Spike’s rebooted VGA’s, now inexplicably called VGX, has come and gone, leaving a pungent trail of awkward memories and flat jokes face down on the floor.
Seemingly slapped together in twelve minutes, the formerly televised, now streamed video game awards show ran close to three uninterrupted hours in which a strikingly disinterested Joel McHale lazily mocked gaming culture and industry guests while Game Trailers’ Geoff Keighley apologetically made “He Who Smelt It, Dealt It” faces in between fruitless spurts of holding the broken shards of professionalism together.
So, no, not much has improved over the VGA format. On the upside, there were plenty of neat game announcements and pretty footage of next-gen titles to oogle. I took the liberty of gathering them here.
Tomb Raider Reboot, Rebuilt
Crystal Dynamics, though nearly foiled by an Amazon listing, officially announced a next-gen port of Lara Croft’s 2013 re-imagining. Tomb Raider: Definitive Edition is heading to both the PlayStation 4 and Xbox One on January 28th.
Owning 4x the resolution of its current-gen incarnation, TR: Def’ also features a remodeled Lara and new effects technology that better simulates realistic, free-flowing hair. Just in case you were curious why the price point still rests at $59.99. Rest assured, you’re paying for a better head of hair (and all the multiplayer DLC you won’t touch).
Telltale Tells Borderlands Tales, Games Up Game of Thrones
A property chewing beast, Telltale added two new universes to its adventure game repertoire.
The first is a percolating collaboration between themselves and Texas-based think-tank Gearbox Software. Telltale’s creating a choice driven spin on the Borderlands mythos in the episodic Tales From the Borderlands. Assets by Gearbox, gameplay by Telltale.
Their next adaptation is recent rumor made titillating fact: the studio is taking on Game of Thrones. Interestingly, the game is confirmed to be based on the HBO series as opposed to the novels, meaning we can expect the visual design and narrative approach to tie-in closely with the show. No solid details to go on besides a projected 2014 release.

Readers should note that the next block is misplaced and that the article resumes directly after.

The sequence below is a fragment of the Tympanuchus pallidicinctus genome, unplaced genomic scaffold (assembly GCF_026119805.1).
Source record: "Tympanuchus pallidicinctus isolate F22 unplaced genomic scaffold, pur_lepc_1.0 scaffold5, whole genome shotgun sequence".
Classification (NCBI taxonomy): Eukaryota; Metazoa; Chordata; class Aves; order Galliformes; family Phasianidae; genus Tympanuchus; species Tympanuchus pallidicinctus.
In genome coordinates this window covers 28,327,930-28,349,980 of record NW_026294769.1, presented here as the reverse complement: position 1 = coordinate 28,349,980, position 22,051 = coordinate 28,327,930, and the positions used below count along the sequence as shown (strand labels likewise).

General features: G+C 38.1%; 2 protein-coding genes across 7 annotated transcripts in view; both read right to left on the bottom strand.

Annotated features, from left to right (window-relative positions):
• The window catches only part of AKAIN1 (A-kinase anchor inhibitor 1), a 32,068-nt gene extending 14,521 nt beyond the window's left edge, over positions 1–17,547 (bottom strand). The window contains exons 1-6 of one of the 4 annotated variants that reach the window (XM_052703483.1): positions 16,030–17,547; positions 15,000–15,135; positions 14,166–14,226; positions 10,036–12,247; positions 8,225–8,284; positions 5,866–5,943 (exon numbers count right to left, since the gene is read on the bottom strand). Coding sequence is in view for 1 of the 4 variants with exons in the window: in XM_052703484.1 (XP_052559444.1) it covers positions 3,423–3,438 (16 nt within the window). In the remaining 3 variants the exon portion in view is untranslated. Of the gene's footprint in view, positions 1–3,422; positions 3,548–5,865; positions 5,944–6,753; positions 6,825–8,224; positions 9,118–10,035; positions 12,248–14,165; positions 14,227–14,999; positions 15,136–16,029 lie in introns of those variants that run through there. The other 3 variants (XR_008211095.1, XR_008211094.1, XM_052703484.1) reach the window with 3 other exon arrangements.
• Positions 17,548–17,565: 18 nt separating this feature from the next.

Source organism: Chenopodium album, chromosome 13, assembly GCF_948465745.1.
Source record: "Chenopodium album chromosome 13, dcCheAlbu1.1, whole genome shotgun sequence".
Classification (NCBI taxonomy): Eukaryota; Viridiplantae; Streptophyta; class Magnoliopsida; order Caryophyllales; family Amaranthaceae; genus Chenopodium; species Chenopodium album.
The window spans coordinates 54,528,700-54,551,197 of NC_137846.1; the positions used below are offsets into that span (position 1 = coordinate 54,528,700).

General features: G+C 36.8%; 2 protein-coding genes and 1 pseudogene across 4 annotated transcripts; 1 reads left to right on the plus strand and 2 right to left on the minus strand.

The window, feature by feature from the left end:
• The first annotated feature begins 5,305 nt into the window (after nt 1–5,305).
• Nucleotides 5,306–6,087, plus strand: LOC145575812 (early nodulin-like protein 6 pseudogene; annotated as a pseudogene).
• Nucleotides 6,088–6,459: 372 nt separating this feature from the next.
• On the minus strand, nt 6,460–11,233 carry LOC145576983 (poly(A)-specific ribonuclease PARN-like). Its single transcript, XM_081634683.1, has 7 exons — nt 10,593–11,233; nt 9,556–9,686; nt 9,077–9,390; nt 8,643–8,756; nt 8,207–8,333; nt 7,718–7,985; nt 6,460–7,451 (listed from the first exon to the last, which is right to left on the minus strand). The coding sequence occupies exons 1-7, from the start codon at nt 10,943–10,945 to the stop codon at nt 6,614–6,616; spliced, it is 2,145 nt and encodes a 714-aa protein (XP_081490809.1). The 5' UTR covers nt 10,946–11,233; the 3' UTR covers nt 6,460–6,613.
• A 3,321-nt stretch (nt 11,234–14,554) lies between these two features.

See the Universe, All of It in No Man’s Sky
A surprise reveal that genuinely raised everyone’s collective eyebrows impossibly above their hairlines comes from Hello Games, the indie team that brought us Joe Danger.
No Man’s Sky is a sci-fi game that ditches space marines for explorers. Your discoveries will span planets and galaxies. You’ll run into procedurally generated life reacting to organic worlds. The trailer showed us an explorer surveying life from within an ocean, hopping to the shore, jumping in his spaceship, and flying straight through the stratosphere into star craft populated space.
Stars in the distance aren’t merely lighting effects; they’re far reaching celestial bodies within their own solar systems, huge planets revolving around them (planets you can also traverse to). No Man’s Sky is a vastly ambitious next-gen undertaking that, insanely, is being developed by only four people.
And the Rest…
Broken Age [Elijah Wood featurette]
Tim Schafer returns to the adventure game (good time for it; ask Telltale). Brings with him a talented cast (Elijah Wood of Wilfred and only Wilfred fame) and a quirky art style.
Destiny [gameplay trailer]
Bungie has the “shooter” part down pat. Now they’re trying to redefine “epic.” You had me at “Gunfights on the Moon.”
The Division [snowfall trailer]
Gameplay? No, no. You’re obviously more interested in the wondrous engine being utilized to breathe life into a Tom Clancy post-apocalypse… that Tom Clancy didn’t actually write about. Still, impressive effects. Watch as the next-gen further advances the technology we use to realistically deface cop cars.